Floyd (and others interested in her history), the Harriet McGregor was built in Hobart, Tasmania in in 1870 by John McGregor and owned by his brother John McGregor.  She was named for the owners wife and, as a consequence, was maintained in superb condition - to such an extent that she became known as 'the Tasmanian yacht.'  She maintained a liner service for McGregor for 25 years, sailing from Hobart for London each December and arriving back in Hobart in July.  Harold Underhill has researched her voyages and found that she maintained an uncanny reliability in her voyage times.  Of seven consecutive voyages to London that Underhill studied in detail, her round voyage times varied by only 16 days!  Between the London voyages, the Harriet  sailed to Mauritius each year.  In 1895 she was sold to Danish owners and re-named Water Queen.  She was lost by fire on her first voyage for her new owners.

 

For such a small ship (length 134 feet) sailing around the world via Cape Horn for a quarter of a century, she had a remarkable safety record, having lost only one man in all that time!

 

John

Share this post


Link to post
Share on other sites

Hello Grant!

 

Just discovered your log... I have already click the "follow topic". She looks pretty well to me. Have you considered to scrap a little bit the ends of the frames with a sharp blade? That part is going to be covered with more wood strips anyway...

 

Best wishes.

 

 

Daniel.

Share this post


Link to post
Share on other sites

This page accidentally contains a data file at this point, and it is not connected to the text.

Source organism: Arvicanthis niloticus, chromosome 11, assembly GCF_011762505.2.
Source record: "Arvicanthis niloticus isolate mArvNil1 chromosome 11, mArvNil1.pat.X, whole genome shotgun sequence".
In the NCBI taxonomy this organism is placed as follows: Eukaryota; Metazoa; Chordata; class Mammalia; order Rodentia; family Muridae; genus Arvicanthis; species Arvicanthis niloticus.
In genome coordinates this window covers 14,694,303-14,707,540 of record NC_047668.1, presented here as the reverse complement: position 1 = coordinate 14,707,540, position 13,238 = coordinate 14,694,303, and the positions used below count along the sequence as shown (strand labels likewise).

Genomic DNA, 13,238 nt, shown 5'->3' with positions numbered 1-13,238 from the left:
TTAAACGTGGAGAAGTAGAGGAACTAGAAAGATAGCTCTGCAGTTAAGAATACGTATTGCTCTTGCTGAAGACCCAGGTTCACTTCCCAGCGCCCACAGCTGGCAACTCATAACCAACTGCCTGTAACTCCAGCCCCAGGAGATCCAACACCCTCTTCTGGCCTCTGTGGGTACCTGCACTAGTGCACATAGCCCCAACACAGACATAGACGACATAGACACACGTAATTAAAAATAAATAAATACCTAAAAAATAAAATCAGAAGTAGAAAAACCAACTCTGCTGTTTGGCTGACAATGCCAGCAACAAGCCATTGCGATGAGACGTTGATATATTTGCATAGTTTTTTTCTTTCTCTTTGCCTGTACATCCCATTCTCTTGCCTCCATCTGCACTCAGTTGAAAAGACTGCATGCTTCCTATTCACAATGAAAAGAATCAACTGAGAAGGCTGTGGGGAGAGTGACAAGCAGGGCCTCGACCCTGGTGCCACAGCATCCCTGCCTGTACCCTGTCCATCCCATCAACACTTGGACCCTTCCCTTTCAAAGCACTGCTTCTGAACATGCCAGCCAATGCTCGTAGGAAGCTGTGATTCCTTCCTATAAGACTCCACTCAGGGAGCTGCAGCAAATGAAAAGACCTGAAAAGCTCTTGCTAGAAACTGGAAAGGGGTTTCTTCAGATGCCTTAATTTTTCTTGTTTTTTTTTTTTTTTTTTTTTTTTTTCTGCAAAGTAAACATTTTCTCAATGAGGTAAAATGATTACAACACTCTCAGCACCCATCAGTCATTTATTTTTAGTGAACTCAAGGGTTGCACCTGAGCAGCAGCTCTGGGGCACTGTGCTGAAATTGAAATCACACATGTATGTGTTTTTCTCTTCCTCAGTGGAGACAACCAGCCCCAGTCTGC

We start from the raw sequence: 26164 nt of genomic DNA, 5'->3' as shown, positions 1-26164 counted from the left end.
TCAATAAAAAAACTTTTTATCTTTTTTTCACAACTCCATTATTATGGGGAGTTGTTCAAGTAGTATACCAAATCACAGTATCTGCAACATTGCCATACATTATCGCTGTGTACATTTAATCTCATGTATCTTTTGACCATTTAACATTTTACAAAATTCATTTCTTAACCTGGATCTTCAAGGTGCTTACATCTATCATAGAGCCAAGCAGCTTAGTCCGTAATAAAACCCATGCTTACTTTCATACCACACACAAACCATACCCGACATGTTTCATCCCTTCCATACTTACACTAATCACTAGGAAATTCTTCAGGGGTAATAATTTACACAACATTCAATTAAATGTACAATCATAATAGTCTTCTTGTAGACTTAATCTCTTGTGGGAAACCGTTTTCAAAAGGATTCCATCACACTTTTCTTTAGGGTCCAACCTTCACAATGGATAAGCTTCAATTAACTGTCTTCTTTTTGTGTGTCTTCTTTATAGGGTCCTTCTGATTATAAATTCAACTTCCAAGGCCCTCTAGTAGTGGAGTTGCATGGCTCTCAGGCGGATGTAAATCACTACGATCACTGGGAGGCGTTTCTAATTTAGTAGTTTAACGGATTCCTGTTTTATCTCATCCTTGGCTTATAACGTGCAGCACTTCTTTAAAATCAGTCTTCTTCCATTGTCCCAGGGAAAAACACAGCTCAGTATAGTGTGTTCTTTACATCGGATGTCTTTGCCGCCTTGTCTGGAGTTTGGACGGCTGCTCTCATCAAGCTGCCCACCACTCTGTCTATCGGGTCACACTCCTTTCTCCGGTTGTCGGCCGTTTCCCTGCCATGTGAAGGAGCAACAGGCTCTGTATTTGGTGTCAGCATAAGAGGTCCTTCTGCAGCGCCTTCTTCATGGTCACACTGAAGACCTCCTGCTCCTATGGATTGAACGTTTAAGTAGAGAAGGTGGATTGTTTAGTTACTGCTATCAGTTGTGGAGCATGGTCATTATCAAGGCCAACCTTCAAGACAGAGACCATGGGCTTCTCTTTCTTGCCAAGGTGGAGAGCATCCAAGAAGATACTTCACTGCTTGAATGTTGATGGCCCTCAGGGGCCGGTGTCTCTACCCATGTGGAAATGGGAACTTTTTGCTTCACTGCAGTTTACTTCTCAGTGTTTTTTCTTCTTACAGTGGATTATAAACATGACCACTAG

Daniel,

thanks for taking the time to comment. The bulwark stanchions have already been pared back (with a chisel) as far as practicable without having to remove the waterway. It's not ideal, but I can live with it.

 

Grant.

Share this post


Link to post
Share on other sites

Nenad,

I used thin copper sheet, which was cut into strips, then into the individual pieces. They have been attached to the hull with contact cement.

 

Grant.

Share this post


Link to post
Share on other sites

For the moment, I have been working on the forward section, completing the structure over the starboard hatch/companionway (I have no idea of its correct name). I shaped a block of MDF then covered it with veneers, and added some hinge pins and a handle to complete the look.

The dimensions for the catheads are only best guess, the plans are a little vague. Does anyone have information regarding the diameter and width of the sheaves in catheads, also the length of the slots to accommodate them? The out board end of the catheads are 300mm (12") square.

 

post-666-0-88897000-1395550766_thumb.jpgpost-666-0-15294600-1395550813_thumb.jpgpost-666-0-90885000-1395550867_thumb.jpgpost-666-0-79981200-1395550886_thumb.jpg

 

Grant.

Share this post


Link to post
Share on other sites

Slow progress has been made with the catheads, but they are now essentially complete. The whisker booms are made from 1mm dia copper wire, tapered slightly to improve the look. I filed a small concave into the end of the whisker boom prior to soldering the ring on. The construction sequence as follows.